When Pamina Campbell learns of a murder committed over two hundred years ago in her Connecticut farmhouse in order to avenge an unforgivable crime, she accepts that she has no idea how the universe works, except that it requires acquiescence at every point.
I used to think the antique cross-stitch sampler hanging in my friend’s tiny guest bathroom was kind of cheesy. Her sloping bathroom is tucked up under the eaves, and I’m one of the few people who can actually stand up straight at the corner sink. The other day, I dried my hands and read the sampler. For the first time, I thought about the words.
“Some people come into our lives and quietly go, others stay for a while and leave footprints on our hearts and we are never the same.”
In the last year, two such women have entered, and exited, my life.
I’ve thought a lot about these women. Both of them have left their mark on me. Both of them have changed me. My mother always told me, “Pamina, there is no growth without change.” They have made me grow.
The first woman was an intuitive who claimed to have psychic abilities. She was in and out of my life so quickly I often wonder if she was real. She helped me understand that sometimes we just have to accept the fact we can’t explain everything. Because we see the effects of wind, we believe it exists. Just because we don’t see the spirit world doesn’t mean it’s not there. As a skeptic, I resisted. Yet I didn’t question contagious yawning, the placebo effect, dreaming, nipples on men, intuition, the law of gravity, or female orgasms. It’s a very confusing dilemma to be open-minded, yet be skeptical. It sounds like an oxymoron, doesn’t it? I met the second woman only once – on a chilly October night when the maple trees blushed red and my husband and kids were out of town. That’s when I found out ghosts do exist. My ghost needed me. She had unfinished business in this world, and spirits are often people who can’t get over their past. I don’t think you have to believe in ghosts to know we are all haunted.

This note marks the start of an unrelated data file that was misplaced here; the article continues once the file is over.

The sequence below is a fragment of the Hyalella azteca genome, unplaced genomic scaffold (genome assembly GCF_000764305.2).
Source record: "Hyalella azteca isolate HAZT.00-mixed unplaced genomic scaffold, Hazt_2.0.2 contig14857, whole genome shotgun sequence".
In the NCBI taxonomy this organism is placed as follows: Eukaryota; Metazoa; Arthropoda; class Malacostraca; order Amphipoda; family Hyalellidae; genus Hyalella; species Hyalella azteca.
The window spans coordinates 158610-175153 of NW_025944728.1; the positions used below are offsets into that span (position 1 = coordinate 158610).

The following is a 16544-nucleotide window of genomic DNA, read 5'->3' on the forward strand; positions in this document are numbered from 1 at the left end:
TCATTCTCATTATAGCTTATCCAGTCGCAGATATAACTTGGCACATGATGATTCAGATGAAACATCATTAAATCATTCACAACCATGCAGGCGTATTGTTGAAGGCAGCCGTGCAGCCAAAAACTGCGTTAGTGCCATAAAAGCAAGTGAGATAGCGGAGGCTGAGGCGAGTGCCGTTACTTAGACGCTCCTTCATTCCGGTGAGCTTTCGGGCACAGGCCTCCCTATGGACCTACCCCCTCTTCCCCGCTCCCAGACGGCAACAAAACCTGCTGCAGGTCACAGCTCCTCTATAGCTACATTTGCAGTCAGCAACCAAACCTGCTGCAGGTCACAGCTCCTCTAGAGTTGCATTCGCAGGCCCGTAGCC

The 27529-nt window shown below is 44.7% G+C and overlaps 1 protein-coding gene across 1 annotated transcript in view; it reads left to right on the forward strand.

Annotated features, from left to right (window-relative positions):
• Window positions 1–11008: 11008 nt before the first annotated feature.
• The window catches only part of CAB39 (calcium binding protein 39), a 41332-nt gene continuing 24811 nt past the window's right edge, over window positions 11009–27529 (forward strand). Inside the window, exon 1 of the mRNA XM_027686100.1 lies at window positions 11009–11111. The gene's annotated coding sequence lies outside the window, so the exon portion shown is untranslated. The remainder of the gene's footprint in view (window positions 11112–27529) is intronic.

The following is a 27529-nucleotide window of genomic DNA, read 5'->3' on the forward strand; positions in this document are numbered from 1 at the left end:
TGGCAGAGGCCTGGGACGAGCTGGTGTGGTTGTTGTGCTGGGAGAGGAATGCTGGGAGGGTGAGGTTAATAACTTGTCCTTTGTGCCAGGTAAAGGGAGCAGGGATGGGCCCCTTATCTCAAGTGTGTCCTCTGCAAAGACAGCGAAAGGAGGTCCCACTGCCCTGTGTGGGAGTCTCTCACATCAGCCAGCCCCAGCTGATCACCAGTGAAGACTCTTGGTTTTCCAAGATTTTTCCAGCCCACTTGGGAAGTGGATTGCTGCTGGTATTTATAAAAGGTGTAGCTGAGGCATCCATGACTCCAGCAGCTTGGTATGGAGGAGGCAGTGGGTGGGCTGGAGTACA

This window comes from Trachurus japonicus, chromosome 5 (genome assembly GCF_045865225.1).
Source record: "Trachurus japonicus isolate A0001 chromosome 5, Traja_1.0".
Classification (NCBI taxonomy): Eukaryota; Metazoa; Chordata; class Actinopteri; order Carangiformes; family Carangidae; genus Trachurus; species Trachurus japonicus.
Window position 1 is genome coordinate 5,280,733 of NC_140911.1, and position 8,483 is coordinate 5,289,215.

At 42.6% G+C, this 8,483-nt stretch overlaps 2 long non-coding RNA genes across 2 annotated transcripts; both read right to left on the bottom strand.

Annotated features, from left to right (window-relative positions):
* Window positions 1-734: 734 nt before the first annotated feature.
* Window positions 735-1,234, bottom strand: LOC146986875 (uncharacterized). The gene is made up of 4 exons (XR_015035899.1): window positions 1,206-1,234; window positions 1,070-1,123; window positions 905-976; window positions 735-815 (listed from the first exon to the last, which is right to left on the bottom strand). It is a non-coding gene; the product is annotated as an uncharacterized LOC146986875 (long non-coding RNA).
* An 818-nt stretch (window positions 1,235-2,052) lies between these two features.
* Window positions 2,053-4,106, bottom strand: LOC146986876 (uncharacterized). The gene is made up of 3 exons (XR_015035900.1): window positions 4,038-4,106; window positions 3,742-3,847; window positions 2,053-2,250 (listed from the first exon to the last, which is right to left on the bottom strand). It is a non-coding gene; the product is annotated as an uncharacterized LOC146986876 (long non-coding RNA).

I used to think a lot of things. I used to know a lot of things. Now, I only know two things: I have no idea how the universe works, except that it seems to require acquiescence at every point. And disaster – the sort of disaster that leaves you numb on a park bench or aching for your husband to come back to you – can be a freaky thing of beauty.
Velya Jancz-Urban, and her Acquiescence protagonist Pamina Campbell, have a lot in common. Both are teachers and hoodwinked Brazilian dairy farm owners, and both share a 1770 Connecticut farmhouse with a spirit woman. Velya has been married for 32 years, and is the mother of two grown children. She has a few too many rescue dogs and cats, is happiest with a fresh stack of library books, loves thrift shops, and is passionate about alternative medicine. Her entertainingly- informative presentation, ‘The Not-So-Good Life of the Colonial Goodwife’ is a result of the research completed for this novel. http://www.acquiescencethebook.com
Click here for an Interview with Velya Jancz-Urban, author of “Acquiescence”
Acquiescence is available from Second Wind Publishing: http://www.secondwindpublishing.com/#!product/prd15/3391685311/acquiescence